Wednesday 17 April 2013

Guest Author Interview - Jayne Lockwood

Welcome to Wednesday's guest author interview with Jayne Lockwood, you can read about her below:

Who are you and what do you do?
Hi, my name Jayne Lockwood and for my sins, I can now call myself a writer. I’m also a mother, a homemaker and a previously published author of erotic fiction, under the pseudonym Savannah Smythe. I don’t write erotica now, but still love the sensual interplay between characters, which comes out in my “mainstream” writing. On the home front, I run a book group and participitate in a writing group, Four Writers in a Pub. We are working on an anthology at the moment. Privacy is very important, which is why I won’t talk about my family. Books, films an all kinds of writing challenges interest me most. I hate reality TV, celebrity culture (an oxymoron if ever there was one) and love giving my opinions on books and films. Writing gives me the chance to be totally myself, without the obligations of motherhood and social expectation.

What inspired you to start writing?
It wasn’t a conscious decision. I’ve been making up stories in my head since I was very young. I think it was hitting puberty that made me realise I could actually write these things down, although at the time I didn’t think “I want to be Daphne due Maurier.” I was just doing it to get all the different voices and ideas out of my head.

What was your first story?
Oh, this is very strange. I guess you would call it fan fiction these days, but I wrote an alternative version of A Clockwork Orange, based entirely on seeing the album cover for the soundtrack in my local record shop. I had asked my mother about it and she had gone off at the deep end, telling me never to talk about that “dirty, disgusting film.” So of course, my interest was piqued. I did research in the local libraries but it was really hard to get any information at that time, so I made it up! I think it was about a boy who was having a hard time at school and there was only one girl who understood him. I don’t have it now. I think I burned it!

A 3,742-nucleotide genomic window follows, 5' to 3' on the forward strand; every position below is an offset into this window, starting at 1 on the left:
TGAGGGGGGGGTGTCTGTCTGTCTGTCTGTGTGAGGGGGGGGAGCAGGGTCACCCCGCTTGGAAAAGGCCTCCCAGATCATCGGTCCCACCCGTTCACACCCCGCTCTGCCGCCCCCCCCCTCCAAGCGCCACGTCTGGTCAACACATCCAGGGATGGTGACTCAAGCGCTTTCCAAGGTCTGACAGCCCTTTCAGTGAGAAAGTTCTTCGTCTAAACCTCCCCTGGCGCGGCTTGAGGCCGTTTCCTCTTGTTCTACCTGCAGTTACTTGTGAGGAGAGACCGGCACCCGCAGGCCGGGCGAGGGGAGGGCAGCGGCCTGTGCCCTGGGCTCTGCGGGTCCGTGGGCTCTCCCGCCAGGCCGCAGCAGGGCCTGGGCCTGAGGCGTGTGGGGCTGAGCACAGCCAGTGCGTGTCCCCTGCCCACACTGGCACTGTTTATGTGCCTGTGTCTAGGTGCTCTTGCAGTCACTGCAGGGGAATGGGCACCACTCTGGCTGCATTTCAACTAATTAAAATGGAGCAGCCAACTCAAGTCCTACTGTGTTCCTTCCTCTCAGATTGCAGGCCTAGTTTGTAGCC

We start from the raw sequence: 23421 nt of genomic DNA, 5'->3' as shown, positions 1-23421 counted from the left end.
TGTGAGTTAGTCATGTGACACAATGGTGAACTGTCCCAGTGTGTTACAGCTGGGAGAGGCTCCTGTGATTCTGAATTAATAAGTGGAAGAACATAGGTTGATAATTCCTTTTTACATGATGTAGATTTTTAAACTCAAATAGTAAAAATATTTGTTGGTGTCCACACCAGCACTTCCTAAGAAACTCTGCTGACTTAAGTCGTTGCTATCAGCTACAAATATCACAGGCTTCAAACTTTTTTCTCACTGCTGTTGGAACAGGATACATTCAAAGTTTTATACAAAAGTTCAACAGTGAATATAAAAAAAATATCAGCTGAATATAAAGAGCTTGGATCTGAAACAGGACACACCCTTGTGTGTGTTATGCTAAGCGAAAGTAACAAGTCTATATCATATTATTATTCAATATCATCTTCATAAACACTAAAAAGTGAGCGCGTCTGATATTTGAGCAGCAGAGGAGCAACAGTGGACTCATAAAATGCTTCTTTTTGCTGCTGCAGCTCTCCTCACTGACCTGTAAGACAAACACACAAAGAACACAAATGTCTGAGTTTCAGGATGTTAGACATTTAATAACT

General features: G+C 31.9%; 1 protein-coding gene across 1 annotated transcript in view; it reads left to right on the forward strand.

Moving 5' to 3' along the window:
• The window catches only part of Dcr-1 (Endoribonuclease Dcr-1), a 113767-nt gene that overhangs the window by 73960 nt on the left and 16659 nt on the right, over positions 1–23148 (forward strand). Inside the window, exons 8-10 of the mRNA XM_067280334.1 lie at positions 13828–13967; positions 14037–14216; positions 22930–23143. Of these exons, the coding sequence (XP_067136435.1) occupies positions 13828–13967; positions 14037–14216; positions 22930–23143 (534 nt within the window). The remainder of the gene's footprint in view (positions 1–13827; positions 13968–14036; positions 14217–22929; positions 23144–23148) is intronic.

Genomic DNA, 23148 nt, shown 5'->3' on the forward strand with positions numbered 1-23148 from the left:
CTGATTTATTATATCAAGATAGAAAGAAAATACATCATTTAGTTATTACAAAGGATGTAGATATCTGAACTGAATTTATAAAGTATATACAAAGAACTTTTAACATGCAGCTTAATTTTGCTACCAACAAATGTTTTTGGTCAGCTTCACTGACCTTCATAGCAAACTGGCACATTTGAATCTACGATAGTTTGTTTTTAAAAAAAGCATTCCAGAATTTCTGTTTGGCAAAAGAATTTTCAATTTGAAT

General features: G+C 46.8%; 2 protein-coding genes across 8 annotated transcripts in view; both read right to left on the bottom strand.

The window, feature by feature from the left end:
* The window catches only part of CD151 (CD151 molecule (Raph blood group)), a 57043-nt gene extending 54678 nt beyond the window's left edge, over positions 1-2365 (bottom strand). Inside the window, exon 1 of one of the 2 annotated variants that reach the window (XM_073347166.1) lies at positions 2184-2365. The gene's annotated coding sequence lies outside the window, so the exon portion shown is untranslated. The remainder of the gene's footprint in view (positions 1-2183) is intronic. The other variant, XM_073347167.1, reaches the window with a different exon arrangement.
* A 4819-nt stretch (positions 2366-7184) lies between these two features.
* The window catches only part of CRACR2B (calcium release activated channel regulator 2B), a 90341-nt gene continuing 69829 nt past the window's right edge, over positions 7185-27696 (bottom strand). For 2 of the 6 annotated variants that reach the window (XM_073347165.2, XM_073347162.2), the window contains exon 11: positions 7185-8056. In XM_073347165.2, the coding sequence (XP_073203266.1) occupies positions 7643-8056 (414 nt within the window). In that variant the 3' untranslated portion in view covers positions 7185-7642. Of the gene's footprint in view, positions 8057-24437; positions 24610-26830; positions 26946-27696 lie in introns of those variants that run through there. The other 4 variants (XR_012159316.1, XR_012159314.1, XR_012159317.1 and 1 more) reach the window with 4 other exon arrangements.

If you could work with any author, who would it be?
This is a really hard question because I could list any number of wonderful authors that I really admire, but would I really want to work with them? I’m going to be brave (or arrogant – take your pick) and say none, because I’m a bit precious about my writing and want it to be in my own voice, without other influences creeping in. At a push, I would say Dean Koontz, because he has the combination of abject horror, wit and humour that really appeals to me as a reader. Or Dame Barbara Cartland, because she found a winning formula and really capitalised on it. She was the original chick lit doyenne.

Where do you most like to write?
If I’m working on prose, then it has to be somewhere cosy, warm and above all, quiet. That could be anywhere in the house. I don’t have a “writing room,” surrounded by Jo Malone candles and classic novels. Somewhere with a view, perhaps. But if I’m storyboarding or thinking of an important piece of dialogue, I always go out to a local Cafe Nero with a notepad (never my laptop). A latte and vibrant characters around me, I love doing that.

What do you like most about writing?
I love doing dialogue. The trick is to make every word relevant, so it can be a challenge, but that is my favourite part of the creative process. And good reviews!

And the least?
Not writers block, strangely, because it can give you time out to step away from the problem. Then when you go back to it, you’re fresh and the answer can present itself. What I hate most is the relentless self-publicising you have to do in order to be heard. Sometimes I feel as if I am howling at the wind. Is anyone out there? Does anyone care? It’s a lonely feeling at times.

What advice would you give new and aspiring writers?
First off, don’t try too hard. Be confident in your own voice. I’ve always avoided creative writing courses or too much advice. Having said that, the technicalities, especially proofreading, should be done by someone else. You can never see your own mistakes. Secondly, don’t expect to make a living at it. Have a go, but be prepared to struggle. There are a lot of us out there. We’re a bit like sperm, fighting towards a precious egg that is a publishing deal to rival JK Rowlings. Do the math...

What are you working on at the moment?
At the minute I’m working on Closer Than Blood Part 1: Dealbreaker. It’s the first half of a trilogy, based on a manuscript I first wrote over ten years ago. It’s turning into a noirish story of murder, incest and double-dealing, and I’m very excited about it. The dialogue between the two main characters is very savage. I’m hoping to publish it by the end of April.

Tell us about your latest work and how we can find out more.
The Cloud Seeker evolved over the years since 9/11, and deals in part with affect of that atrocity on one man, Max O’Donnell, who moves into an English village to be near his estranged son. He meets Cat Cartwright, who has had her own difficulties to overcome; divorce, the loss of her only child and subsequent depression.

Cat is my main character, a strong, emotionally bruised woman who does not need a man in her life. And Max is not a typical hero. He’s a liar and a fraud. He swears, drinks too much and is tormented by nightmares and flashbacks. Surely any relationship between such apposite people can only lead to disaster?

The Cloud Seeker is available as an ebook on Kindle

My website and blog:

Buy now from Amazon (US) | Buy now from Amazon (UK) 

Thanks to Jayne for sharing her thoughts with us, on Friday  Martin Hill takes his turn in the hot seat.

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